The Republican Party, Mitt Romney, And 2012

At this point, before anyone announces their candidacy for the GOP Presidential nomination in 2012, it makes sense that the strongest potential nominee is former Massachusetts Governor Mitt Romney.

Romney has the record of having been the favorite of those Republicans who did not want Senator John McCain of Arizona as their Presidential nominee in 2008.

Conservatives rallied around him, even though one could argue that his record in Massachusetts, particularly with the state health care plan enacted in 2006, made him seem more as a moderate to many Republicans.

As the alternative to many Republicans, he stands now in a similar position to Bob Dole in 1996 (after President George H. W. Bush) and John McCain in 2008 (after George W. Bush). In other words, he is, in many people’s minds the heir apparent for the nomination.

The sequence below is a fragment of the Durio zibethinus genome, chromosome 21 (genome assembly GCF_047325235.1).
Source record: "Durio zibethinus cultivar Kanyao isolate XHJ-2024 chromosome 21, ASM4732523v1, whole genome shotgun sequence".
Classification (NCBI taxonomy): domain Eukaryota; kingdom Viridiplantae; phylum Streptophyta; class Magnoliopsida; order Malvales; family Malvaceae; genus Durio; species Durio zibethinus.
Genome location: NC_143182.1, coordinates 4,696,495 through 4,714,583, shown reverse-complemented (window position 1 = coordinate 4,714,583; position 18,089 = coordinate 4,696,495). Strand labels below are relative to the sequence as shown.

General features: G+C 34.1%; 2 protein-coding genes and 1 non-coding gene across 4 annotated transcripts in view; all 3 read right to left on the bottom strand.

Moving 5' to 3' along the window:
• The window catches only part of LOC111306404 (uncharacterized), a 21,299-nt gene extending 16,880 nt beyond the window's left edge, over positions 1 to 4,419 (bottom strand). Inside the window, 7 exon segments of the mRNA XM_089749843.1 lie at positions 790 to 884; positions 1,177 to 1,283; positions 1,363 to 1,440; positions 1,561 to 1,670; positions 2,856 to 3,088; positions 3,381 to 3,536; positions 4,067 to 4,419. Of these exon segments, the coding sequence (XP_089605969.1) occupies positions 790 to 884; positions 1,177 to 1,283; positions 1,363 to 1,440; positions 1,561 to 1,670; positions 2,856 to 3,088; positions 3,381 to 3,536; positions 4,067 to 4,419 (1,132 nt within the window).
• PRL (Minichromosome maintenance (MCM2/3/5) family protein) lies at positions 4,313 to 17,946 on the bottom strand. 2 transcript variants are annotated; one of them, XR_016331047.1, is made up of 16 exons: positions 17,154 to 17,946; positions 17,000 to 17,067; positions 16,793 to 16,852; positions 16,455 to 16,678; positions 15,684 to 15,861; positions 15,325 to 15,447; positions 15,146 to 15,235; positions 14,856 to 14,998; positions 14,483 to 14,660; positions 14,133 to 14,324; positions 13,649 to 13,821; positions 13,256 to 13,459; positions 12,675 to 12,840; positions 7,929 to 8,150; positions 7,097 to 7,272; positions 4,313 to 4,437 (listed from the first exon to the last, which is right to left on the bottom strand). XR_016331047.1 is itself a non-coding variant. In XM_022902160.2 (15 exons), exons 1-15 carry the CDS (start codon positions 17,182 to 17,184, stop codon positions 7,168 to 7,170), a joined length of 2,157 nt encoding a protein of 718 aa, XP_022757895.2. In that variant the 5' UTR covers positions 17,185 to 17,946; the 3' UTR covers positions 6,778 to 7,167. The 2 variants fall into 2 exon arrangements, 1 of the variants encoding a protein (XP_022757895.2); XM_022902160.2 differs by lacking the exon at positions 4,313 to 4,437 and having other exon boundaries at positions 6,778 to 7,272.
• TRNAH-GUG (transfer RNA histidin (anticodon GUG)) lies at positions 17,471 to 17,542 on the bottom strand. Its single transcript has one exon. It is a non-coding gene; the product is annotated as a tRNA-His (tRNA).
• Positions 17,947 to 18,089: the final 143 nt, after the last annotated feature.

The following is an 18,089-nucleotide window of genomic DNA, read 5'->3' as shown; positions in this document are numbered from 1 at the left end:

Romney’s personal background as a successful businessman and promoter of the 2002 Salt Lake City Olympics, and his photogenic appearance and wonderful family image, also help him greatly.

But, at the same time, the fact of the Massachusetts health care plan being very much like the Obama Health Care Plan now in effect, harms Romney, despite his attempt to deny that there is much of a link between the two plans.

And, unfortunately, the fact of his Mormon faith remains a problem for many evangelical Christians, who see the Mormon faith as a cult.

By far the most reasonable choice for the Republicans, the question also arises whether the Tea Party Movement activists will see him as an ally, which at this point seems highly doubtful.

So at this point, Romney will not say if he plans to run. Apparently, President Obama thinks so, however, as he referred this past week to Romney as a presidential nominee.

It will be interesting to see how Romney deals with the problems surrounding his candidacy over the rest of this year.

But also realize that except for Jimmy Carter, it has been the reality, in the last century of American politics, that the party which wins the White House always keeps the control for at least eight years.

So it will not be easy for any Republican to defeat President Obama in 2012, even though one could, theoretically see the President as in trouble, due to the problems with the economy.

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